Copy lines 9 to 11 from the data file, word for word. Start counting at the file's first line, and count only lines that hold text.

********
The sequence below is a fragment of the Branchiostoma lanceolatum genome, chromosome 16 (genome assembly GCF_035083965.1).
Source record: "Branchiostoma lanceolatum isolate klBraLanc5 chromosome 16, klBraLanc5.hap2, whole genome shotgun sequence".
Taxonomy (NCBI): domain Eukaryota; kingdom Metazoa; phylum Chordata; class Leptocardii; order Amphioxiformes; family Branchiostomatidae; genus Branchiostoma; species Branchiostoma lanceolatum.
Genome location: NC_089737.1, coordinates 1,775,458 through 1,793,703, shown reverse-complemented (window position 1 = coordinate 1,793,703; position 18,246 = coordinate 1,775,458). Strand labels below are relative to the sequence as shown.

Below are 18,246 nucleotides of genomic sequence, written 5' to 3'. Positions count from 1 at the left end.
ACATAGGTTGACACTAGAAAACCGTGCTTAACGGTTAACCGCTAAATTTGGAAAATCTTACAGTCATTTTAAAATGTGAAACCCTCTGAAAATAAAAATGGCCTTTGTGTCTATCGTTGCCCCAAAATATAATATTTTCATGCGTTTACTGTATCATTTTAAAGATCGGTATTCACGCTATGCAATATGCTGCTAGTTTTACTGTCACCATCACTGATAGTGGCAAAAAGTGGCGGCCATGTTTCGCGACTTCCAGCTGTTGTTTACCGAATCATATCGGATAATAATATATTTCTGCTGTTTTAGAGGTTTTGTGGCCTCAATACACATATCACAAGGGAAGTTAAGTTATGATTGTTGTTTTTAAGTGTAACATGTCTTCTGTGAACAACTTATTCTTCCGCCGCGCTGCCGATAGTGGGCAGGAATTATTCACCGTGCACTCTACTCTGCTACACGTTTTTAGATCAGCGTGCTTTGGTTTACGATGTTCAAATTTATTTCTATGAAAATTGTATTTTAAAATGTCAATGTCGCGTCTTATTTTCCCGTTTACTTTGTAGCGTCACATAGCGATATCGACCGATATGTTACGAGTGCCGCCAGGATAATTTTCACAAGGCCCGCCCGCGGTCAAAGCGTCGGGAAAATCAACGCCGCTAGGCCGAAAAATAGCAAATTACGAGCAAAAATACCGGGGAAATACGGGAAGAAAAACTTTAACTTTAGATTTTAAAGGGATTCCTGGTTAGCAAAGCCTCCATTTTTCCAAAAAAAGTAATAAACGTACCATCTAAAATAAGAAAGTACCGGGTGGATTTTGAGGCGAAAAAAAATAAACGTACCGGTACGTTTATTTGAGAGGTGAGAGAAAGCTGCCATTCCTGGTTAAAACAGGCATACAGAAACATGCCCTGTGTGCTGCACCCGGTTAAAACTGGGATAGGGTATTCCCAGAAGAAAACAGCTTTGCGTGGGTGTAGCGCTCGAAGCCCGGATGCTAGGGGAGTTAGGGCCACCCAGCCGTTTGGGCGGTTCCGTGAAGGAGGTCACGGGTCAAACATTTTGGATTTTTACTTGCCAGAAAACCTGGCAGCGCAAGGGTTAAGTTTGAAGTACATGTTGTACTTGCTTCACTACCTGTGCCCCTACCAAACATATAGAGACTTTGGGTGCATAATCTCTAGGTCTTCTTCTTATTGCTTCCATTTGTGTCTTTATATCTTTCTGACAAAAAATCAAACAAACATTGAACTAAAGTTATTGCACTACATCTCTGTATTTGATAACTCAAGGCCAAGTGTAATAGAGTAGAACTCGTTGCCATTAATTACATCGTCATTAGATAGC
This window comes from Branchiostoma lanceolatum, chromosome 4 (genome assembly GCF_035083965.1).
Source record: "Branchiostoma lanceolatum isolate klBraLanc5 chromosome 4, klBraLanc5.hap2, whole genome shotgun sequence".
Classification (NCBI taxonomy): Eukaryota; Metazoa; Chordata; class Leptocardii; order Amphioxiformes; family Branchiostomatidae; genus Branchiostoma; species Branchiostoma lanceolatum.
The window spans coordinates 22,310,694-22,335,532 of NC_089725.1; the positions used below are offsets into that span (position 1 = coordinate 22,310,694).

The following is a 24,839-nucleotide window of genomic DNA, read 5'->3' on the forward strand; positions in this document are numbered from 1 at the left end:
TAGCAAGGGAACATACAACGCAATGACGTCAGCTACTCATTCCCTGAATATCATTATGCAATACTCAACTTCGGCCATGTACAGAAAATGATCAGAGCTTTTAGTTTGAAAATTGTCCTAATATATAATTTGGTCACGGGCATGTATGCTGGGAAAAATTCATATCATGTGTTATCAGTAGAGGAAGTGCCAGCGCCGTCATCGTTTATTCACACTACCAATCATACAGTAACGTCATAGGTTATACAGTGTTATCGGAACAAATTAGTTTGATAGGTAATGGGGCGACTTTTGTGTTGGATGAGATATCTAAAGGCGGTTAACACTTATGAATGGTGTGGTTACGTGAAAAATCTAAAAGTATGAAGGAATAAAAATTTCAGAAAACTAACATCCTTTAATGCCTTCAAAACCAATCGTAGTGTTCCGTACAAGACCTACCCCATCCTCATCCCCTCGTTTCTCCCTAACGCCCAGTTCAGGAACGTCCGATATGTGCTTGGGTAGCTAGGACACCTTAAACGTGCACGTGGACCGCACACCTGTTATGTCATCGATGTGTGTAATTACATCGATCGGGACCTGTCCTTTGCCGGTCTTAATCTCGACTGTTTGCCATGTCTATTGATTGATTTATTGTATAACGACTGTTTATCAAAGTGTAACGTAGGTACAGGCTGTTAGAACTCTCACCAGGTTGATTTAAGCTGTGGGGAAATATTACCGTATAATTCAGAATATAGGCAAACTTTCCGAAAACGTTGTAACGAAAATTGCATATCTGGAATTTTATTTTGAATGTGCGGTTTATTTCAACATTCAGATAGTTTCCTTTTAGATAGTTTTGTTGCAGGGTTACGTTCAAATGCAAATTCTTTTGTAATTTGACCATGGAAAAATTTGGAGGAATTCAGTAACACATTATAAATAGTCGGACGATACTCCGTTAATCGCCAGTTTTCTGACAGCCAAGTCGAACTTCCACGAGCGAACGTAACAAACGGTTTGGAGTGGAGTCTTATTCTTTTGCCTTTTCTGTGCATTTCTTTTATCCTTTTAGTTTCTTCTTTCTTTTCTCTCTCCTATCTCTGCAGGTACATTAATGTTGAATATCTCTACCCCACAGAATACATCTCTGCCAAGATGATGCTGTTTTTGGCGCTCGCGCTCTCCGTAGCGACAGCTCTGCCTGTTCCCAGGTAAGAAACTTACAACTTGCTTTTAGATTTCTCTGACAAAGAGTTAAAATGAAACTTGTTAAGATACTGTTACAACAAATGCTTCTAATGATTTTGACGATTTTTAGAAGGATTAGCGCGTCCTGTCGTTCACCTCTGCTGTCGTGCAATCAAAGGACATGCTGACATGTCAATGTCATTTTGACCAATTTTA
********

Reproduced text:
Classification (NCBI taxonomy): Eukaryota; Metazoa; Chordata; class Leptocardii; order Amphioxiformes; family Branchiostomatidae; genus Branchiostoma; species Branchiostoma lanceolatum.
The window spans coordinates 22,310,694-22,335,532 of NC_089725.1; the positions used below are offsets into that span (position 1 = coordinate 22,310,694).

The following is a 24,839-nucleotide window of genomic DNA, read 5'->3' on the forward strand; positions in this document are numbered from 1 at the left end: